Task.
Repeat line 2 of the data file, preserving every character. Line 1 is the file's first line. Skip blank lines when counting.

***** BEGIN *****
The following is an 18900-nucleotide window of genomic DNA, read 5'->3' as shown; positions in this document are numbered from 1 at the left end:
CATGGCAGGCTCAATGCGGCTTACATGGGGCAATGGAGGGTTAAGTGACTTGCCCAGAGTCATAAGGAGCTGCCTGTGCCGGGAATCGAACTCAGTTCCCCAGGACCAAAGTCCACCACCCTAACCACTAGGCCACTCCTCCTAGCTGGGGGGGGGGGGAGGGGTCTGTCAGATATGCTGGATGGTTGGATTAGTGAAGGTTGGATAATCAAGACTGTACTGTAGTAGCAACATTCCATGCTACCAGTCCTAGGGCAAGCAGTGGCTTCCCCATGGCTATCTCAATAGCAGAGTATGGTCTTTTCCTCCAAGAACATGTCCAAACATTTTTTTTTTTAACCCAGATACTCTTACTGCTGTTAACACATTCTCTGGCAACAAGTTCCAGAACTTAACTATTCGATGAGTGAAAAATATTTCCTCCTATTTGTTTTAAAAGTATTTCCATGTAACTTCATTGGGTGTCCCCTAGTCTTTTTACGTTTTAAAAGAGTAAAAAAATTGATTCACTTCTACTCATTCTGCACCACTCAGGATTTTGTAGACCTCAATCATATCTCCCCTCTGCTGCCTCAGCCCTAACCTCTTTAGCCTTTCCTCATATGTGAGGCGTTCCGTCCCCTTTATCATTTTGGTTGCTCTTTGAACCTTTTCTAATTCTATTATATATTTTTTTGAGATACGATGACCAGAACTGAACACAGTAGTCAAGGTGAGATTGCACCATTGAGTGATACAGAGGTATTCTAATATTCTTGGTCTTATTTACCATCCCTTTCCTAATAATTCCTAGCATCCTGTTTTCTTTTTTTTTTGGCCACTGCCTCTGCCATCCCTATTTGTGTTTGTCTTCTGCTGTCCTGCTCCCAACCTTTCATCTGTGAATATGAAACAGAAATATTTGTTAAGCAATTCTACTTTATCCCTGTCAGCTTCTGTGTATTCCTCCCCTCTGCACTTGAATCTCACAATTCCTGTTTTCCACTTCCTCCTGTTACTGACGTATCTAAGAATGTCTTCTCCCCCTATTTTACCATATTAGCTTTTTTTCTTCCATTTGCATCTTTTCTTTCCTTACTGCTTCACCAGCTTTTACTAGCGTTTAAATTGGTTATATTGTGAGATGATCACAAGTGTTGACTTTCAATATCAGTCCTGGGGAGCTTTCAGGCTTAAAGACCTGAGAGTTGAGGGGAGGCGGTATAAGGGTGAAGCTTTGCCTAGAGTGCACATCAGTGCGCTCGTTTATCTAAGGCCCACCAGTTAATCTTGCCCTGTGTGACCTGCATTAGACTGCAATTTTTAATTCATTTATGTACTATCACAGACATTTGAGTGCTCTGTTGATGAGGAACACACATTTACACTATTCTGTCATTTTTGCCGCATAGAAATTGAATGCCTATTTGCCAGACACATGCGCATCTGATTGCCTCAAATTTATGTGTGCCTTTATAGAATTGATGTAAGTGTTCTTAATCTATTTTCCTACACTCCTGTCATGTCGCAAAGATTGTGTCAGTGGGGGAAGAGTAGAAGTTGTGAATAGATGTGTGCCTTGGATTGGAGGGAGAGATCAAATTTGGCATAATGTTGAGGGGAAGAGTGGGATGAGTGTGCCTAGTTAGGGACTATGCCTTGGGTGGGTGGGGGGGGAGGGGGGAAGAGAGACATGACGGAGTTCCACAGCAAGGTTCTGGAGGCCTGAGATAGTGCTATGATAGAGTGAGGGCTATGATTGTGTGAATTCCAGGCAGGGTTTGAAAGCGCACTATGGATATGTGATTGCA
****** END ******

CATGGCAGGCTCAATGCGGCTTACATGGGGCAATGGAGGGTTAAGTGACTTGCCCAGAGTCATAAGGAGCTGCCTGTGCCGGGAATCGAACTCAGTTCCCCAGGACCAAAGTCCACCACCCTAACCACTAGGCCACTCCTCCTAGCTGGGGGGGGGGGGAGGGGTCTGTCAGATATGCTGGATGGTTGGATTAGTGAAGGTTGGATAATCAAGACTGTACTGTAGTAGCAACATTCCATGCTACCAGTCCTAGGGCAAGCAGTGGCTTCCCCATGGCTATCTCAATAGCAGAGTATGGTCTTTTCCTCCAAGAACATGTCCAAACATTTTTTTTTTTAACCCAGATACTCTTACTGCTGTTAACACATTCTCTGGCAACAAGTTCCAGAACTTAACTATTCGATGAGTGAAAAATATTTCCTCCTATTTGTTTTAAAAGTATTTCCATGTAACTTCATTGGGTGTCCCCTAGTCTTTTTACGTTTTAAAAGAGTAAAAAAATTGATTCACTTCTACTCATTCTGCACCACTCAGGATTTTGTAGACCTCAATCATATCTCCCCTCTGCTGCCTCAGCCCTAACCTCTTTAGCCTTTCCTCATATGTGAGGCGTTCCGTCCCCTTTATCATTTTGGTTGCTCTTTGAACCTTTTCTAATTCTATTATATATTTTTTTGAGATACGATGACCAGAACTGAACACAGTAGTCAAGGTGAGATTGCACCATTGAGTGATACAGAGGTATTCTAATATTCTTGGTCTTATTTACCATCCCTTTCCTAATAATTCCTAGCATCCTGTTTTCTTTTTTTTTTGGCCACTGCCTCTGCCATCCCTATTTGTGTTTGTCTTCTGCTGTCCTGCTCCCAACCTTTCATCTGTGAATATGAAACAGAAATATTTGTTAAGCAATTCTACTTTATCCCTGTCAGCTTCTGTGTATTCCTCCCCTCTGCACTTGAATCTCACAATTCCTGTTTTCCACTTCCTCCTGTTACTGACGTATCTAAGAATGTCTTCTCCCCCTATTTTACCATATTAGCTTTTTTTCTTCCATTTGCATCTTTTCTTTCCTTACTGCTTCACCAGCTTTTACTAGCGTTTAAATTGGTTATATTGTGAGATGATCACAAGTGTTGACTTTCAATATCAGTCCTGGGGAGCTTTCAGGCTTAAAGACCTGAGAGTTGAGGGGAGGCGGTATAAGGGTGAAGCTTTGCCTAGAGTGCACATCAGTGCGCTCGTTTATCTAAGGCCCACCAGTTAATCTTGCCCTGTGTGACCTGCATTAGACTGCAATTTTTAATTCATTTATGTACTATCACAGACATTTGAGTGCTCTGTTGATGAGGAACACACATTTACACTATTCTGTCATTTTTGCCGCATAGAAATTGAATGCCTATTTGCCAGACACATGCGCATCTGATTGCCTCAAATTTATGTGTGCCTTTATAGAATTGATGTAAGTGTTCTTAATCTATTTTCCTACACTCCTGTCATGTCGCAAAGATTGTGTCAGTGGGGGAAGAGTAGAAGTTGTGAATAGATGTGTGCCTTGGATTGGAGGGAGAGATCAAATTTGGCATAATGTTGAGGGGAAGAGTGGGATGAGTGTGCCTAGTTAGGGACTATGCCTTGGGTGGGTGGGGGGGGAGGGGGGAAGAGAGACATGACGGAGTTCCACAGCAAGGTTCTGGAGGCCTGAGATAGTGCTATGATAGAGTGAGGGCTATGATTGTGTGAATTCCAGGCAGGGTTTGAAAGCGCACTATGGATATGTGATTGCA